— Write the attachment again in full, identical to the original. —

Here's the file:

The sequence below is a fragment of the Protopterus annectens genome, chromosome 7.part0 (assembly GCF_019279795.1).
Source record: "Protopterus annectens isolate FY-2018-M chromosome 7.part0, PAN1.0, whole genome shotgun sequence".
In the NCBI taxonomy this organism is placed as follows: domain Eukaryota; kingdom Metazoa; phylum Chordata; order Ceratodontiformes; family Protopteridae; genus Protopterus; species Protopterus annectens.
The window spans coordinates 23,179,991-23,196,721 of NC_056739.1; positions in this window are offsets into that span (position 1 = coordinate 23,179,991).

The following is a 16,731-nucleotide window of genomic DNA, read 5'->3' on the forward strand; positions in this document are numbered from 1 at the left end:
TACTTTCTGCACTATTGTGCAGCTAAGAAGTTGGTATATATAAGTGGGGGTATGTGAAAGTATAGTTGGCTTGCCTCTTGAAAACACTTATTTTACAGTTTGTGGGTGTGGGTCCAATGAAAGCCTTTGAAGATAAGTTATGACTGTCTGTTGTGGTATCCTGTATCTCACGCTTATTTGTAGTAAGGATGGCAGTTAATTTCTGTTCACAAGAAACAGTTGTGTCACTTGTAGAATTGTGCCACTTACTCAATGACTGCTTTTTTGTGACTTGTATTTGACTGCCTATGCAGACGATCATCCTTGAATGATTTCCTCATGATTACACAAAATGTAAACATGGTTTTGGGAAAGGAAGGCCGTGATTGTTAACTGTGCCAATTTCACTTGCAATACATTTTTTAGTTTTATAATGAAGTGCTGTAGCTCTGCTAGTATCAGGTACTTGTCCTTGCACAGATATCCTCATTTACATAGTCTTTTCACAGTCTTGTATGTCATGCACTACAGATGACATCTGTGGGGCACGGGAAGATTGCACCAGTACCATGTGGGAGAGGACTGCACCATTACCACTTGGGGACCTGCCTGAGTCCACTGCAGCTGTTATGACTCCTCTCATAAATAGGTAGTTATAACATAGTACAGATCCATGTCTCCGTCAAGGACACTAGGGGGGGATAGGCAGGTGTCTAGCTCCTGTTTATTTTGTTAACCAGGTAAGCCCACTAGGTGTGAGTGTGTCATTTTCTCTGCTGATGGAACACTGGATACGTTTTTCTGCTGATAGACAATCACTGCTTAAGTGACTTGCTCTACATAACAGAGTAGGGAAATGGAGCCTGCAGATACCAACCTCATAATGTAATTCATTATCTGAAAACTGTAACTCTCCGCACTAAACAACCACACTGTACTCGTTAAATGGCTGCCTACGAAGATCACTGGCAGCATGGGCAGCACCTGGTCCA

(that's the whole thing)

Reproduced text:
The sequence below is a fragment of the Protopterus annectens genome, chromosome 7.part0 (assembly GCF_019279795.1).
Source record: "Protopterus annectens isolate FY-2018-M chromosome 7.part0, PAN1.0, whole genome shotgun sequence".
In the NCBI taxonomy this organism is placed as follows: domain Eukaryota; kingdom Metazoa; phylum Chordata; order Ceratodontiformes; family Protopteridae; genus Protopterus; species Protopterus annectens.
The window spans coordinates 23,179,991-23,196,721 of NC_056739.1; positions in this window are offsets into that span (position 1 = coordinate 23,179,991).

The following is a 16,731-nucleotide window of genomic DNA, read 5'->3' on the forward strand; positions in this document are numbered from 1 at the left end:
TACTTTCTGCACTATTGTGCAGCTAAGAAGTTGGTATATATAAGTGGGGGTATGTGAAAGTATAGTTGGCTTGCCTCTTGAAAACACTTATTTTACAGTTTGTGGGTGTGGGTCCAATGAAAGCCTTTGAAGATAAGTTATGACTGTCTGTTGTGGTATCCTGTATCTCACGCTTATTTGTAGTAAGGATGGCAGTTAATTTCTGTTCACAAGAAACAGTTGTGTCACTTGTAGAATTGTGCCACTTACTCAATGACTGCTTTTTTGTGACTTGTATTTGACTGCCTATGCAGACGATCATCCTTGAATGATTTCCTCATGATTACACAAAATGTAAACATGGTTTTGGGAAAGGAAGGCCGTGATTGTTAACTGTGCCAATTTCACTTGCAATACATTTTTTAGTTTTATAATGAAGTGCTGTAGCTCTGCTAGTATCAGGTACTTGTCCTTGCACAGATATCCTCATTTACATAGTCTTTTCACAGTCTTGTATGTCATGCACTACAGATGACATCTGTGGGGCACGGGAAGATTGCACCAGTACCATGTGGGAGAGGACTGCACCATTACCACTTGGGGACCTGCCTGAGTCCACTGCAGCTGTTATGACTCCTCTCATAAATAGGTAGTTATAACATAGTACAGATCCATGTCTCCGTCAAGGACACTAGGGGGGGATAGGCAGGTGTCTAGCTCCTGTTTATTTTGTTAACCAGGTAAGCCCACTAGGTGTGAGTGTGTCATTTTCTCTGCTGATGGAACACTGGATACGTTTTTCTGCTGATAGACAATCACTGCTTAAGTGACTTGCTCTACATAACAGAGTAGGGAAATGGAGCCTGCAGATACCAACCTCATAATGTAATTCATTATCTGAAAACTGTAACTCTCCGCACTAAACAACCACACTGTACTCGTTAAATGGCTGCCTACGAAGATCACTGGCAGCATGGGCAGCACCTGGTCCA